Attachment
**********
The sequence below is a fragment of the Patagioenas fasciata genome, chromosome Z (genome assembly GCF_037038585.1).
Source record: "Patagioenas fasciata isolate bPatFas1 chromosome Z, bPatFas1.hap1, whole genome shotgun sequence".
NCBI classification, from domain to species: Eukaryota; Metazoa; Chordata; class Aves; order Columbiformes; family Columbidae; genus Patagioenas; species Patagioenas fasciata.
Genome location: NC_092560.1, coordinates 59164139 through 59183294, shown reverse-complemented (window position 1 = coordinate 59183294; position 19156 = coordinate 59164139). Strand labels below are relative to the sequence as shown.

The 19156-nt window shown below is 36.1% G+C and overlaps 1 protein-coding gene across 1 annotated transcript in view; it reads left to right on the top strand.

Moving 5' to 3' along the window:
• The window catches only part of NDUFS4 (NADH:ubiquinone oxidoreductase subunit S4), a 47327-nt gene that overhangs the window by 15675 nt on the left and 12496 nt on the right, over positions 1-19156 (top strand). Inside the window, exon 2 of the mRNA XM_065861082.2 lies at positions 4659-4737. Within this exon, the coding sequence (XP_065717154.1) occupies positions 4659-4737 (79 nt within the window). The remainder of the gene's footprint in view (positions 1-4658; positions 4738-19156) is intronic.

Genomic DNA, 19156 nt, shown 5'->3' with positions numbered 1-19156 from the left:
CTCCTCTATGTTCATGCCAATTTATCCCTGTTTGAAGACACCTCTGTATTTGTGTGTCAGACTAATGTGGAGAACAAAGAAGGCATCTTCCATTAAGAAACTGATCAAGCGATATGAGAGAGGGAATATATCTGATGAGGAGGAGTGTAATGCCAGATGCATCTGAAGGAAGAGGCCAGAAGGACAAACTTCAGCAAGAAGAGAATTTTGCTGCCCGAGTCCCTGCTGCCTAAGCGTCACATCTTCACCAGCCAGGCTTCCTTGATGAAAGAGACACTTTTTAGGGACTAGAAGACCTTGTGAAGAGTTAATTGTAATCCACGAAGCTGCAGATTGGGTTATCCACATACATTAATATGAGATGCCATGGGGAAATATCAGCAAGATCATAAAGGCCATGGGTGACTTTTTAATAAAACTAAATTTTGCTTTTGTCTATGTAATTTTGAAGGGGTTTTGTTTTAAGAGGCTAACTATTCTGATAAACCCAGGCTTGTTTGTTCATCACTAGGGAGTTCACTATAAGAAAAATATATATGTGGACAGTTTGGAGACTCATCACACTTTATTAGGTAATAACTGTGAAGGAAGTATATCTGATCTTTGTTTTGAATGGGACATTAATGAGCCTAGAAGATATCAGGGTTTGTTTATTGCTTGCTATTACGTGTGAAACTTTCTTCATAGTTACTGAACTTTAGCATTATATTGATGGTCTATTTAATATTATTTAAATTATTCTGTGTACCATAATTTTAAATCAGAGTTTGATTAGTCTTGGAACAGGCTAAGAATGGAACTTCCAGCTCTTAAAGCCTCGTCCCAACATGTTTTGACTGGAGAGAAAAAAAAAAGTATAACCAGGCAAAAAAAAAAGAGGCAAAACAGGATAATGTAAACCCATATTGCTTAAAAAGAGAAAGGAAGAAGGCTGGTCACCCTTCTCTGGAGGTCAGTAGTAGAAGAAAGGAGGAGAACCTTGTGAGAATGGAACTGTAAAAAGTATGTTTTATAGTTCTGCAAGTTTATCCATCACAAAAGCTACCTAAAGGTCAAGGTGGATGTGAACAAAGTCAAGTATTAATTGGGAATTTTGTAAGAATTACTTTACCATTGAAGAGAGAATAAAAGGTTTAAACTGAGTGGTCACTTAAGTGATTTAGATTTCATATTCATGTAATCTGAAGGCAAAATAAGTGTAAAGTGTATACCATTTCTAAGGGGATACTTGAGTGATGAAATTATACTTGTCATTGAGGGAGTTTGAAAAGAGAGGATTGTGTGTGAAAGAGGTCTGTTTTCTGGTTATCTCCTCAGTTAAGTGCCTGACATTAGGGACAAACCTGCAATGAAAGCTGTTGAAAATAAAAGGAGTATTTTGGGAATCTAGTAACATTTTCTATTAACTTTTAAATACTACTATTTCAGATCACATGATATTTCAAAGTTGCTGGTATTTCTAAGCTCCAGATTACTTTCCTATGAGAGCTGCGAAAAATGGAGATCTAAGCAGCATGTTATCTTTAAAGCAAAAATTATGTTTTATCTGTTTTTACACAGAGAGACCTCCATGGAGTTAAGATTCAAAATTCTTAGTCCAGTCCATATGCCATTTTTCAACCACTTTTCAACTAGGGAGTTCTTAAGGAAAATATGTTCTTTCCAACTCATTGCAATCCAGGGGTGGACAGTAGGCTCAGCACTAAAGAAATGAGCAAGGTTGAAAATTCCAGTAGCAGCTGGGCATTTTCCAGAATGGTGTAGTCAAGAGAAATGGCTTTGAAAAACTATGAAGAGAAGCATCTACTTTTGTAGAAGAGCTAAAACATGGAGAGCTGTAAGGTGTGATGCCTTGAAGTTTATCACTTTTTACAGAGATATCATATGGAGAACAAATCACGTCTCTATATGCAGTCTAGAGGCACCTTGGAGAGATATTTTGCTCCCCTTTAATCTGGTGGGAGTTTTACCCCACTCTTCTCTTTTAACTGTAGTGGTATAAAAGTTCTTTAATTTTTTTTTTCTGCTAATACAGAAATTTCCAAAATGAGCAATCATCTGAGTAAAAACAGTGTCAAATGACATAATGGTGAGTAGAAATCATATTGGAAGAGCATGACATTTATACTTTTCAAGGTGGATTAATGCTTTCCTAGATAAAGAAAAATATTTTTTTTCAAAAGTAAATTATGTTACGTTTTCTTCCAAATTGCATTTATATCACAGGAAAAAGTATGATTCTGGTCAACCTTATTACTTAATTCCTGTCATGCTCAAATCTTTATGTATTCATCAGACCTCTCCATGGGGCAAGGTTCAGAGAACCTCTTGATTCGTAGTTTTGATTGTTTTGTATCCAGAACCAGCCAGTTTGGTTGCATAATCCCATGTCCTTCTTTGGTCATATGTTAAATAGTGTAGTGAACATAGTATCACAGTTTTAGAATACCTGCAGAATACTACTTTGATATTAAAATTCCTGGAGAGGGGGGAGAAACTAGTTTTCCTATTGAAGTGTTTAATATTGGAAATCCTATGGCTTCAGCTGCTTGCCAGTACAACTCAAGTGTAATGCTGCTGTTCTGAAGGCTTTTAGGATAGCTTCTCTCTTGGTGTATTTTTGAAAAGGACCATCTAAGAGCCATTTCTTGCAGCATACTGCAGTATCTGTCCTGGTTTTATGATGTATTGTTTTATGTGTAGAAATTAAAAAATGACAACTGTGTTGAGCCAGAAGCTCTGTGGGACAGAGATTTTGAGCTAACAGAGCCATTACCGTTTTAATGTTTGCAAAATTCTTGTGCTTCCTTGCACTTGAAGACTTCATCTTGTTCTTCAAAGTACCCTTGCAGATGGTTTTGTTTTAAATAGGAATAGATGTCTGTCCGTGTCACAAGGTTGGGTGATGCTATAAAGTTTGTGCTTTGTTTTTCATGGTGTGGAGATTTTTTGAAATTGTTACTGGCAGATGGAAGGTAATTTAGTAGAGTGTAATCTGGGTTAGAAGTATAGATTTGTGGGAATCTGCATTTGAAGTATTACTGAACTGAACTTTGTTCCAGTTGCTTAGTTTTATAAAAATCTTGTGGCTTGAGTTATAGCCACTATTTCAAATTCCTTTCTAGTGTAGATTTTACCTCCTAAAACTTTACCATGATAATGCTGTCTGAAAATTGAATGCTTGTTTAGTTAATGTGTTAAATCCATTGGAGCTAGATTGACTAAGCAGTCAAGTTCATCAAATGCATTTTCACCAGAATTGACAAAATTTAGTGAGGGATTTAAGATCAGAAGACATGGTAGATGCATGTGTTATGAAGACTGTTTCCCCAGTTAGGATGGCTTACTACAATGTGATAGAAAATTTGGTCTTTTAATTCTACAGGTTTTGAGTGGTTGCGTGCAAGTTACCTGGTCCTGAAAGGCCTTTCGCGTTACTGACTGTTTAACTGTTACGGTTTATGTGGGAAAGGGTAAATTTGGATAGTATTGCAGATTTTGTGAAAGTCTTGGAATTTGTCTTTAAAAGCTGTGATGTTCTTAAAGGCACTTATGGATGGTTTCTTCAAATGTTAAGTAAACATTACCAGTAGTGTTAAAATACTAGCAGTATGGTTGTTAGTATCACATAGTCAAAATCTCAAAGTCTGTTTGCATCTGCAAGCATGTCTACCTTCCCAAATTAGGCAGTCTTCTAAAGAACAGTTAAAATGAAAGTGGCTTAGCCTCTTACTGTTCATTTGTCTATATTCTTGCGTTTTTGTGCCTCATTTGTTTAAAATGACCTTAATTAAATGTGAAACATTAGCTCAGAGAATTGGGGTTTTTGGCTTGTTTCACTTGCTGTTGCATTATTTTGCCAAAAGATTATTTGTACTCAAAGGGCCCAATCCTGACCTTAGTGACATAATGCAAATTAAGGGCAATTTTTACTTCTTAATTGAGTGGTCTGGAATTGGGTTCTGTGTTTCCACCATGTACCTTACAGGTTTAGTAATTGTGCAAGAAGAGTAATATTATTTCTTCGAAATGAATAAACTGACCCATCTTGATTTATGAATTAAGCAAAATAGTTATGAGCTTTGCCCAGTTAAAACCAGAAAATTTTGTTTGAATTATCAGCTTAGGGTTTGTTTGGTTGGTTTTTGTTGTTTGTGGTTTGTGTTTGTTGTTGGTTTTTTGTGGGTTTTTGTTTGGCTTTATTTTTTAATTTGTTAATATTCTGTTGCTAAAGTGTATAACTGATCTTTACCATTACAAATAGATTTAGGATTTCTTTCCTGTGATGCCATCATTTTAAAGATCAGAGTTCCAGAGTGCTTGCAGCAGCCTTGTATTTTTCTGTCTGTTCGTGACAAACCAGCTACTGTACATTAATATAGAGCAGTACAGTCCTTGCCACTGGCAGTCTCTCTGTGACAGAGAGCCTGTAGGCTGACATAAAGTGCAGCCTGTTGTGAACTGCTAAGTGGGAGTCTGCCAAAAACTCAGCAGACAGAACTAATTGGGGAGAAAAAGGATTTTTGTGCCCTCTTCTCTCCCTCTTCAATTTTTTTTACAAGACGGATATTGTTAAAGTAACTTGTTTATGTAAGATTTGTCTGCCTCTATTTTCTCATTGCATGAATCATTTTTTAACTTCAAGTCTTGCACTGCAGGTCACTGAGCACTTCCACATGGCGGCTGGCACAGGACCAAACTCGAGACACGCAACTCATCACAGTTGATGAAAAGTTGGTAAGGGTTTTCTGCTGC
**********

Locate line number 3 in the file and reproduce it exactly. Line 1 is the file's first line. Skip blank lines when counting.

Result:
NCBI classification, from domain to species: Eukaryota; Metazoa; Chordata; class Aves; order Columbiformes; family Columbidae; genus Patagioenas; species Patagioenas fasciata.